By 1890, Amelia seeking higher profits had started targeting the babies of the more affluent for this would increase her wealth. She now received £50-80 one-off fees. Some speculate that she took this additional risk for she felt that she would not be able to baby farm much longer without being caught.
In this year she arranged to take into her care the illegitimate baby of a governess. This young woman had fallen in love with the young master of the house she worked in—she became pregnant.
She saw one of Amelia’s adverts and moved in with the older woman to hide her condition, Amelia then was able to gain her trust. She convinced the governess to leave her baby in her care.
But the governess returned to visit her baby months later. She quickly became suspicious because the infant she was handed was not hers—it did not have a birthmark on its hip like her baby.
This young woman informed the authorities but Amelia managed to stall them by sending them on wild goose chases—she told the police the couple that adopted the baby moved here-- no they moved there.
Amelia moved to several towns after this but the governess continued to pursue her.
Feeling pressured and in a panic, she fell into another depression, she then drank two bottles of Mother’s Friend laudanum in a suicide attempt. But she survived. This overdose would have killed most people but her extended use of this opiate had given her a cushion.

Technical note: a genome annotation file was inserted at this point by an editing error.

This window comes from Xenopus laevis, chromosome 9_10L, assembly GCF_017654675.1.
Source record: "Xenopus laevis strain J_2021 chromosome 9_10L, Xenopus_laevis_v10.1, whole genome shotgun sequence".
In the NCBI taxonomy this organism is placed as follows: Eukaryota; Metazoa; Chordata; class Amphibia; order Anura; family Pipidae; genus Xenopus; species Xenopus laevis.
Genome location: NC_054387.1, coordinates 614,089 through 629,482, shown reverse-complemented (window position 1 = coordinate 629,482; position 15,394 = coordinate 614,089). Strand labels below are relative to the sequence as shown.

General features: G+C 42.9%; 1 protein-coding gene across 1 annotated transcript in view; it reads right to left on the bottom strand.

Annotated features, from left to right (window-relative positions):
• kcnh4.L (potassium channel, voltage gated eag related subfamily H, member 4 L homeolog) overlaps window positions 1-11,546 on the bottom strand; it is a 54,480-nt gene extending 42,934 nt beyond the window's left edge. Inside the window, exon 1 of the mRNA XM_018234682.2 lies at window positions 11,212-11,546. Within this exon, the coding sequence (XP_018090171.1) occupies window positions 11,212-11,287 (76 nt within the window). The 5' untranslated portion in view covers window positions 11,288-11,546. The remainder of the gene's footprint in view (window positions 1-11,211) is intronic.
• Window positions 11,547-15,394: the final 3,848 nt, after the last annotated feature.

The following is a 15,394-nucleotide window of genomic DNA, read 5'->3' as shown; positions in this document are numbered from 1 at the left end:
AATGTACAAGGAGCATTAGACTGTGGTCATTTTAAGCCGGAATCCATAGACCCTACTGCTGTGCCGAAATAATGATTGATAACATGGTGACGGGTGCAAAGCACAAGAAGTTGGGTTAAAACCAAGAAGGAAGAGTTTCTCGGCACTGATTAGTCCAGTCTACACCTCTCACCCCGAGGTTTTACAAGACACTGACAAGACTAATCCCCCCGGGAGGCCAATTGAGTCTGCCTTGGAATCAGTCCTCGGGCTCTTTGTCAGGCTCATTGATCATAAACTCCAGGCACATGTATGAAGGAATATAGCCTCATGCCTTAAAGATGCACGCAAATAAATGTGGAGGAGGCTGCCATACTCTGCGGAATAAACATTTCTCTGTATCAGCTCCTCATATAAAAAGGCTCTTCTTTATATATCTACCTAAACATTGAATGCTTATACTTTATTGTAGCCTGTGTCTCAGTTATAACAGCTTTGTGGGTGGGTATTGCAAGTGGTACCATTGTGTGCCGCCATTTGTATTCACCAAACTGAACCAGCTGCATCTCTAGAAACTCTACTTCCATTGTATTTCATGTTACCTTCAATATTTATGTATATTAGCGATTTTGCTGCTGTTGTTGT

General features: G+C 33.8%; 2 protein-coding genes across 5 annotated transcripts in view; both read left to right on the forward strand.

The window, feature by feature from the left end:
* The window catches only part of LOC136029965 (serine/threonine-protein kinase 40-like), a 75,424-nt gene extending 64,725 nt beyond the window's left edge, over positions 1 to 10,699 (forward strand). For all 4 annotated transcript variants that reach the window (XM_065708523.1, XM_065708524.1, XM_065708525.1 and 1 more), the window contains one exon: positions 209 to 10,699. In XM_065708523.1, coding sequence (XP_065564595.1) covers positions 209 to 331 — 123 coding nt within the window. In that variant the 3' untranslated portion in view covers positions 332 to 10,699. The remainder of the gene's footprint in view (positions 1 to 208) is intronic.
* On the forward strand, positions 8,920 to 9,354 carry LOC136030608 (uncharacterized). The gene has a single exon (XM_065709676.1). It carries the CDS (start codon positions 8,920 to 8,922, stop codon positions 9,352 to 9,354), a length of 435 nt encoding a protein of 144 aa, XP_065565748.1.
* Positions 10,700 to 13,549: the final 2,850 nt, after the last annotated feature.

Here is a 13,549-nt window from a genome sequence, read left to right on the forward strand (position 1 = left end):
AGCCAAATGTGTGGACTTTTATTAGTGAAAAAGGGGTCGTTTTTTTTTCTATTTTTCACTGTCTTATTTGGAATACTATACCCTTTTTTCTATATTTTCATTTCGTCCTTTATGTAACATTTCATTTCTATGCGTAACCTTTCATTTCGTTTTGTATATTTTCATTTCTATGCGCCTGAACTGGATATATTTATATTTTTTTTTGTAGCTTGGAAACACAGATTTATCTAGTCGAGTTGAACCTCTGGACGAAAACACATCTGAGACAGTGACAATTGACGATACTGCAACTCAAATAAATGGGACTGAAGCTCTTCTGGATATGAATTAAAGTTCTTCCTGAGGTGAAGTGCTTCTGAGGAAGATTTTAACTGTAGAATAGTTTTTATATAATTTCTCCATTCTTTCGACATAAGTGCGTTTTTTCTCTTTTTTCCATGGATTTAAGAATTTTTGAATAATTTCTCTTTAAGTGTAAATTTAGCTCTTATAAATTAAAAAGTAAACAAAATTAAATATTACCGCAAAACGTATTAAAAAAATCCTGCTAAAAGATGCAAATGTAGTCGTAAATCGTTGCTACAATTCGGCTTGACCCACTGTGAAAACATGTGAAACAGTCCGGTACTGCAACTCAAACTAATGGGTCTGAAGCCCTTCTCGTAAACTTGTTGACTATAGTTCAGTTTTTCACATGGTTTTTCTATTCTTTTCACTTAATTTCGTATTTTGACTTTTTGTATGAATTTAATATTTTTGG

She was placed in an asylum once more but when she was released she quickly went back to farming and murder.
Amelia had one last breakdown in 1893. She by this time was an expert at feigning insanity—after all she had watched her mother’s spiral into madness. She made repeated statements such as, “The birds were telling me to do it.”
All of her asylum placements were timed to avoid capture by the authorities.
When she was released from Wells Mental asylum in Somerset she quickly recovered. She then landed in a workhouse where she managed to lure an older widow, Jane Smith to a supposed better life—helping unwanted babies.
|Workhouse in Somerset.|
She told Jane to call her “Mother” and she called Jane “Granny Smith” in order to create an illusion of a mother-daughter relationship in front of prospective clients.
It wasn't long before Granny Smith realized she was just a servant who had to care for all the babies that Amelia brought to their home.
In fact, so many babies arrived and left that Granny Smith could not even learn their names. The neighbors began to notice 6 infants arriving every day.
It was during this period in 1896, that Eveline Marmon responded to Amelia’s advertisement for a nice home in the country.
|White edging tape on corset.|
After Amelia took possession of Doris she wrapped white edging tape around her neck, making a strangling knot. But the female baby did not die immediately.
Amelia admitted later that she enjoyed watching the tape around little Doris’ neck—but alas it was soon over with. She then took the clothes Eveline had given her and pawned them—she used the money to pay her rent.
The following day, April 1, 1896 Amelia accepted another baby, a one year old boy named Harry Simmons. She was out of tape so she retrieved the tape from Doris’ corpse to strangle Harry.
The next day she put both bodies in a carpetbag weighted with bricks and threw them into the River Thames at a secluded spot at Caversham Lock—but a witness passing by spotted her.
In Part V of Amelia Dyer:Britain’s Baby Butcher suspicions lead to Amelia’s downfall and her ghost is seen in an historic place.